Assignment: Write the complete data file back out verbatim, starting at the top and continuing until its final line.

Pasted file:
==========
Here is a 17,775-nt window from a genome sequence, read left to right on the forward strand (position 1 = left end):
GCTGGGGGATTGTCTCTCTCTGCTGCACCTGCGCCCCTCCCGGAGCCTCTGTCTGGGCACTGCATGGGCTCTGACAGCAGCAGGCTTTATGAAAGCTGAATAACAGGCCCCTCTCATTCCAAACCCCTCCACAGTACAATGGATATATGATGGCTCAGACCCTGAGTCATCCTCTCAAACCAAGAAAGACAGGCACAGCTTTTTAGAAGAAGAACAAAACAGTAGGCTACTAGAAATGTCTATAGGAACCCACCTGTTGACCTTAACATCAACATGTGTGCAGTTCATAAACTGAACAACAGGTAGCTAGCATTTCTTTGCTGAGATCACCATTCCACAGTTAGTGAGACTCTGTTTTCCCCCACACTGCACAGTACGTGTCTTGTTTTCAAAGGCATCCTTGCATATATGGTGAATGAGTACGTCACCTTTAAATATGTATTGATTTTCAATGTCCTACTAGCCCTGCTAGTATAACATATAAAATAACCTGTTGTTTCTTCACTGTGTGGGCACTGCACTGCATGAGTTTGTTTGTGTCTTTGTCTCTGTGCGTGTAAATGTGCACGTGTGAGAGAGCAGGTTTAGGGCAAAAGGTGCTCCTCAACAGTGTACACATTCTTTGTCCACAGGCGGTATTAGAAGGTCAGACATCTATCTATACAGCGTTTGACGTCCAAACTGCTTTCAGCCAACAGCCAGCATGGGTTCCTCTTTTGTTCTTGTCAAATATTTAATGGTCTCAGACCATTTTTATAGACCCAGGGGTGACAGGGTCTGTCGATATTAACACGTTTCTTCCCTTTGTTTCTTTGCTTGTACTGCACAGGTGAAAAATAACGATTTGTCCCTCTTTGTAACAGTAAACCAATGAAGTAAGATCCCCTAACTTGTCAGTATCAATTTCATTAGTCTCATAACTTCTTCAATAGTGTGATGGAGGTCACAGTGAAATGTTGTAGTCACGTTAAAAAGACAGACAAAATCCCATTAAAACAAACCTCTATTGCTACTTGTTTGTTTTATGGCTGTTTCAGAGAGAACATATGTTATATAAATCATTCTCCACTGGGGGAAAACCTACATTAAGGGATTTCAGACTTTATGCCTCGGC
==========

Here is a 17,775-nt window from a genome sequence, read left to right on the forward strand (position 1 = left end):
GCTGGGGGATTGTCTCTCTCTGCTGCACCTGCGCCCCTCCCGGAGCCTCTGTCTGGGCACTGCATGGGCTCTGACAGCAGCAGGCTTTATGAAAGCTGAATAACAGGCCCCTCTCATTCCAAACCCCTCCACAGTACAATGGATATATGATGGCTCAGACCCTGAGTCATCCTCTCAAACCAAGAAAGACAGGCACAGCTTTTTAGAAGAAGAACAAAACAGTAGGCTACTAGAAATGTCTATAGGAACCCACCTGTTGACCTTAACATCAACATGTGTGCAGTTCATAAACTGAACAACAGGTAGCTAGCATTTCTTTGCTGAGATCACCATTCCACAGTTAGTGAGACTCTGTTTTCCCCCACACTGCACAGTACGTGTCTTGTTTTCAAAGGCATCCTTGCATATATGGTGAATGAGTACGTCACCTTTAAATATGTATTGATTTTCAATGTCCTACTAGCCCTGCTAGTATAACATATAAAATAACCTGTTGTTTCTTCACTGTGTGGGCACTGCACTGCATGAGTTTGTTTGTGTCTTTGTCTCTGTGCGTGTAAATGTGCACGTGTGAGAGAGCAGGTTTAGGGCAAAAGGTGCTCCTCAACAGTGTACACATTCTTTGTCCACAGGCGGTATTAGAAGGTCAGACATCTATCTATACAGCGTTTGACGTCCAAACTGCTTTCAGCCAACAGCCAGCATGGGTTCCTCTTTTGTTCTTGTCAAATATTTAATGGTCTCAGACCATTTTTATAGACCCAGGGGTGACAGGGTCTGTCGATATTAACACGTTTCTTCCCTTTGTTTCTTTGCTTGTACTGCACAGGTGAAAAATAACGATTTGTCCCTCTTTGTAACAGTAAACCAATGAAGTAAGATCCCCTAACTTGTCAGTATCAATTTCATTAGTCTCATAACTTCTTCAATAGTGTGATGGAGGTCACAGTGAAATGTTGTAGTCACGTTAAAAAGACAGACAAAATCCCATTAAAACAAACCTCTATTGCTACTTGTTTGTTTTATGGCTGTTTCAGAGAGAACATATGTTATATAAATCATTCTCCACTGGGGGAAAACCTACATTAAGGGATTTCAGACTTTATGCCTCGGC